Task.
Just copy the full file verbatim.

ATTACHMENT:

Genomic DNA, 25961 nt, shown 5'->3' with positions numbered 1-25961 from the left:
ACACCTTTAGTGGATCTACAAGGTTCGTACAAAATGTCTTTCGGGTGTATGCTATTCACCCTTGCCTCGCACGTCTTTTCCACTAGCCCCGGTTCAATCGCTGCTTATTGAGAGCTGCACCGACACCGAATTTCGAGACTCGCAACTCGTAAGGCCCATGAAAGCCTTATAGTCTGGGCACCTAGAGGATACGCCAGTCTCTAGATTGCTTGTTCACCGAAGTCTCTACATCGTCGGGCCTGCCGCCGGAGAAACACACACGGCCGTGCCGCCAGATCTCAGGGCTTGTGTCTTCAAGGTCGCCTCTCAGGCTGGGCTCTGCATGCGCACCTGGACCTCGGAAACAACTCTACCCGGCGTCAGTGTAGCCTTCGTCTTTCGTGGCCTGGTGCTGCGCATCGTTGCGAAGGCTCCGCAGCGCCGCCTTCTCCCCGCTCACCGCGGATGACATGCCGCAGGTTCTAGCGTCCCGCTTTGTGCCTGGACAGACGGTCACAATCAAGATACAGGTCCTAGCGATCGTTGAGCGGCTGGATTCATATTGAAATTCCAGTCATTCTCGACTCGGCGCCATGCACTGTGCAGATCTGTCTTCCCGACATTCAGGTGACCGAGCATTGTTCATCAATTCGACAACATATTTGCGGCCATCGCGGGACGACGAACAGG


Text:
Genomic DNA, 25961 nt, shown 5'->3' with positions numbered 1-25961 from the left:
ACACCTTTAGTGGATCTACAAGGTTCGTACAAAATGTCTTTCGGGTGTATGCTATTCACCCTTGCCTCGCACGTCTTTTCCACTAGCCCCGGTTCAATCGCTGCTTATTGAGAGCTGCACCGACACCGAATTTCGAGACTCGCAACTCGTAAGGCCCATGAAAGCCTTATAGTCTGGGCACCTAGAGGATACGCCAGTCTCTAGATTGCTTGTTCACCGAAGTCTCTACATCGTCGGGCCTGCCGCCGGAGAAACACACACGGCCGTGCCGCCAGATCTCAGGGCTTGTGTCTTCAAGGTCGCCTCTCAGGCTGGGCTCTGCATGCGCACCTGGACCTCGGAAACAACTCTACCCGGCGTCAGTGTAGCCTTCGTCTTTCGTGGCCTGGTGCTGCGCATCGTTGCGAAGGCTCCGCAGCGCCGCCTTCTCCCCGCTCACCGCGGATGACATGCCGCAGGTTCTAGCGTCCCGCTTTGTGCCTGGACAGACGGTCACAATCAAGATACAGGTCCTAGCGATCGTTGAGCGGCTGGATTCATATTGAAATTCCAGTCATTCTCGACTCGGCGCCATGCACTGTGCAGATCTGTCTTCCCGACATTCAGGTGACCGAGCATTGTTCATCAATTCGACAACATATTTGCGGCCATCGCGGGACGACGAACAGG